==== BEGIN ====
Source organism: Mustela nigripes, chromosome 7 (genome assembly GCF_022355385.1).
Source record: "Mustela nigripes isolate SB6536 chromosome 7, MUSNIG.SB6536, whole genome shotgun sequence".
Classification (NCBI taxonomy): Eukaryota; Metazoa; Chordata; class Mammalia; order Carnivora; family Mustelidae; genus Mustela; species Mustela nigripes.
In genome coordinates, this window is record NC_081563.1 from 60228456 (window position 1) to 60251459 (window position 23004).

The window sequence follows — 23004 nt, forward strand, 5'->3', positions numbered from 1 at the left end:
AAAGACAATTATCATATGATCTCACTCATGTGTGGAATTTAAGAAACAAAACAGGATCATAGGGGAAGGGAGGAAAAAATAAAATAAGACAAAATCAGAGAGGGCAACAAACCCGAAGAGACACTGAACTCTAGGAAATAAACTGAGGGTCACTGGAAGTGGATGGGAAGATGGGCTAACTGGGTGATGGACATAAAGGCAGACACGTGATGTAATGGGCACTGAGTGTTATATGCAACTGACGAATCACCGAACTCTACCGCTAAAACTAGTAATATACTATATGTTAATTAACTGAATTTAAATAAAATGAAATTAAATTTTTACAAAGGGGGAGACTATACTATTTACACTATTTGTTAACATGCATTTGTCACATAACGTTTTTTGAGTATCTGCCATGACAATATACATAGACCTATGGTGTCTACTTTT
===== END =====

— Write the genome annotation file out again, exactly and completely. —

Source organism: Mustela nigripes, chromosome 7 (genome assembly GCF_022355385.1).
Source record: "Mustela nigripes isolate SB6536 chromosome 7, MUSNIG.SB6536, whole genome shotgun sequence".
Classification (NCBI taxonomy): Eukaryota; Metazoa; Chordata; class Mammalia; order Carnivora; family Mustelidae; genus Mustela; species Mustela nigripes.
In genome coordinates, this window is record NC_081563.1 from 60228456 (window position 1) to 60251459 (window position 23004).

The window sequence follows — 23004 nt, forward strand, 5'->3', positions numbered from 1 at the left end:
AAAGACAATTATCATATGATCTCACTCATGTGTGGAATTTAAGAAACAAAACAGGATCATAGGGGAAGGGAGGAAAAAATAAAATAAGACAAAATCAGAGAGGGCAACAAACCCGAAGAGACACTGAACTCTAGGAAATAAACTGAGGGTCACTGGAAGTGGATGGGAAGATGGGCTAACTGGGTGATGGACATAAAGGCAGACACGTGATGTAATGGGCACTGAGTGTTATATGCAACTGACGAATCACCGAACTCTACCGCTAAAACTAGTAATATACTATATGTTAATTAACTGAATTTAAATAAAATGAAATTAAATTTTTACAAAGGGGGAGACTATACTATTTACACTATTTGTTAACATGCATTTGTCACATAACGTTTTTTGAGTATCTGCCATGACAATATACATAGACCTATGGTGTCTACTTTT